When I met the Mayor recently I explained that maybe it should be in Olneyville. Then have RIPTA drag a streetcar line in because city offices would be an anchor.
The upside of a down real estate market is that there are options. Several of the properties have some parking though not the city’s ideal. If parking were reserved only for visitors, city employees that don’t use public transit could either pay for parking, as is the case for city hall workers or be shuttled in from remote parking lots/garages. Why should parking be considered an entitlement?
The streetcar idea to Olneyville is a good one. The problem is it will take roughly five years before service would begin as currently planned, unless the engineering and financing for the system are accelerated.
The biggest issue with the streetcars is the financing but they’ve secured most of the money needed. And we should lean on our congressional delegation to get ALL of the funding in place b the end of 2010.
Construction could be completed within 2 years. Really what is there to constructing the lines? Drop poles for catennary lines, and embed rail in the road. Not terribly complex. Other cities have built lines bigger than what I’m proposing in a 2 year time span.
I’m sure the Mayor and RIPTA officials have been leaning the congressional delegation. How about the governor’s office? Has there been any indication that the congressional group that they support a streetcar initiative? You’re right about the 2 year timeline elsewhere. It probably could be built and operational in less than 2 years, if there was real determination and political will.
The ProJo reports that the Taveras administration is negotiating a lease for 444 Westminster Street, one of the former Blue Cross Blue Shield buildings, for the “City Administrative Center.” The building is owned by Joseph Paolino, Jr.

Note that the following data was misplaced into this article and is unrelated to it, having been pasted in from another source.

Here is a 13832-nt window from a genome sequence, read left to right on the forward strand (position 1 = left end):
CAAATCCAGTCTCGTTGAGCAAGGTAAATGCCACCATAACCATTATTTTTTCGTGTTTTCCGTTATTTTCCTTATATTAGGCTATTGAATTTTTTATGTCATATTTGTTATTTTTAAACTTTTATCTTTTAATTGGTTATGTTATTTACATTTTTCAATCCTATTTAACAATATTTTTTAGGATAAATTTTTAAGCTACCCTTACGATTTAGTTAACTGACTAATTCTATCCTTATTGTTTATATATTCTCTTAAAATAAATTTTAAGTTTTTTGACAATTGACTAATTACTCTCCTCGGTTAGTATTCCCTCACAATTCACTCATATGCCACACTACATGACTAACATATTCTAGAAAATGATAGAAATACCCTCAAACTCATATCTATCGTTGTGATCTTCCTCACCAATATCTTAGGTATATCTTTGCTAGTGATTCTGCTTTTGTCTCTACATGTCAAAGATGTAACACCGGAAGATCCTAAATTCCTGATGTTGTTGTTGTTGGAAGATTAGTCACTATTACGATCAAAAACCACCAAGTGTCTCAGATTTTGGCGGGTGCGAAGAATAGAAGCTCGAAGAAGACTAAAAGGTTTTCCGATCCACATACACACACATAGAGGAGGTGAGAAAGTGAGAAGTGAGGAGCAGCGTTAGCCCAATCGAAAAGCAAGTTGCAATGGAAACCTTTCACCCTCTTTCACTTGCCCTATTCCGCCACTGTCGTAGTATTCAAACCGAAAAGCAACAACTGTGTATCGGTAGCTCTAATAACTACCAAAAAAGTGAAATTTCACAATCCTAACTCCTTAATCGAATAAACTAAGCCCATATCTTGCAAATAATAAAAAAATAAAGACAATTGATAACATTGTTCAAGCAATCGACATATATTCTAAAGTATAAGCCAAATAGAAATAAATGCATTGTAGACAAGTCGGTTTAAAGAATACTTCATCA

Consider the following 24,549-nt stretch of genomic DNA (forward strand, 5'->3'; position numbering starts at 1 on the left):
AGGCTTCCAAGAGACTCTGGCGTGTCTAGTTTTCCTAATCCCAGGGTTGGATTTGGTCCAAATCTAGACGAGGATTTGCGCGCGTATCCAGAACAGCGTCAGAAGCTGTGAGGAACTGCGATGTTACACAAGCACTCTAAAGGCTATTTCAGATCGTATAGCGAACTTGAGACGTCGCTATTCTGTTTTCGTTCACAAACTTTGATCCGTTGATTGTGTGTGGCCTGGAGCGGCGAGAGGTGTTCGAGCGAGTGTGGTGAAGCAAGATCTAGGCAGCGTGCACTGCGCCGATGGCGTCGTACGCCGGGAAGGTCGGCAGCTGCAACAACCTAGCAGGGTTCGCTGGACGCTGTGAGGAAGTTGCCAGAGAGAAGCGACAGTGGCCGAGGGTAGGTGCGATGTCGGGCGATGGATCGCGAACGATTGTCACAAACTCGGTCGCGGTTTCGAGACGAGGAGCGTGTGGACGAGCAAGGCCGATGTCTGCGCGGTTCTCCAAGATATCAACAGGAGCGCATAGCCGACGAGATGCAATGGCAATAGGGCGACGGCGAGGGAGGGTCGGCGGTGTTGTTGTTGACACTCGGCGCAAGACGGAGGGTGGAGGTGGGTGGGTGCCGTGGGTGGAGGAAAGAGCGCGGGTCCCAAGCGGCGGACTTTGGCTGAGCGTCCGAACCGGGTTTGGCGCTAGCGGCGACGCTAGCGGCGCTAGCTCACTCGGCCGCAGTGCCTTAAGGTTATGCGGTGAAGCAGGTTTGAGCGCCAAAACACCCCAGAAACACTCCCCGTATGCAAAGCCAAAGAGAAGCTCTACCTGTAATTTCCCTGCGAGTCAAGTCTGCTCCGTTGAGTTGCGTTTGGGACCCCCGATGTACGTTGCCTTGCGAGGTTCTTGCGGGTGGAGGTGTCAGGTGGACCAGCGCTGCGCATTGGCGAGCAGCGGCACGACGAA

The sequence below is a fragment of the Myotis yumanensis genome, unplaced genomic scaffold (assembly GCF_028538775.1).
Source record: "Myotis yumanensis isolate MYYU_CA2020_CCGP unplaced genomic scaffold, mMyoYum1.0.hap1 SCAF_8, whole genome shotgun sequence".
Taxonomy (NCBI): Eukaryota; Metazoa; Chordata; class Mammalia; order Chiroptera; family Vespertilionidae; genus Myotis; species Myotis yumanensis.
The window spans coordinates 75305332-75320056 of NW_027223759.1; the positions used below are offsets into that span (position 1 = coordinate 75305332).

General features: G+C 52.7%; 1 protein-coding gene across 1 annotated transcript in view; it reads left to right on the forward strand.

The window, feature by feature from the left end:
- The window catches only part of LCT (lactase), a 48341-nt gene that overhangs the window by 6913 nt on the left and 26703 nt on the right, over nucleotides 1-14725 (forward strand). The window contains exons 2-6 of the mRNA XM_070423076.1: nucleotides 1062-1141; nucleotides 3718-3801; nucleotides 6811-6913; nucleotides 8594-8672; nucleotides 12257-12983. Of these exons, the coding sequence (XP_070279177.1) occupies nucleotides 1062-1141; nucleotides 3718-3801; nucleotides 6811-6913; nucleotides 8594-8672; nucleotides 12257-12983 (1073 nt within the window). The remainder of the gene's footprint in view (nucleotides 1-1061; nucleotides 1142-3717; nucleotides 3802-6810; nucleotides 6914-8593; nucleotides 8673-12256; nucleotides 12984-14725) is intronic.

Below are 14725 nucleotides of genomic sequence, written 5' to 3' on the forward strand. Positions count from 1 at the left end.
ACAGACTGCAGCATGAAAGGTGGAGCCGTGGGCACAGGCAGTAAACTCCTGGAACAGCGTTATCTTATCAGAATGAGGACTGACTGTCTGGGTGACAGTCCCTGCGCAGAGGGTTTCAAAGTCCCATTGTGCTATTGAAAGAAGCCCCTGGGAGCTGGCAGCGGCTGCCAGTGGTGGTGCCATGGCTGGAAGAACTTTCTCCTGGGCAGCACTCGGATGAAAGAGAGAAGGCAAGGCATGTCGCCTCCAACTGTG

Why would the city even think to subsidize this slimeball?
Maybe it’s a good building and suites their needs.
Why is there no math that shows that this is a good deal for the city, unless it isn’t a good deal at all? I have no idea when the last time this building was upgraded, but I can’t help but wonder whether there’s any build out allowance, and since it doesn’t consolidate ALL the city departments, I wonder how it makes that much sense?
ProJo has a more detailed article. Details from that are:
This was a new RFP from the Taveras administration separate from the RFP issued last year by the Cicilline administration. The Cicilline administration was looking for rent equal to or less than the $736,000 the city was paying in the spaces to be consolidated into the new building. Paolino is seeking $1,147,199 for 444 Westminster.
Unanswered is why the current administration is willing to pay so much to relocate into the Paolino property. The property does have a giant sign on it advertising the abundandant parking…
PBN has an article this morning about the City Administrative Center at 444 Westminster Street. The article claims the building will cost the city $735,000 in its first year and the city has the option to buy after 3 years. City Council President Michael Solomon says the consolidation will save the city $100,000 per year. The Board of Contract and Supply has to approve the deal.
Another PBN article.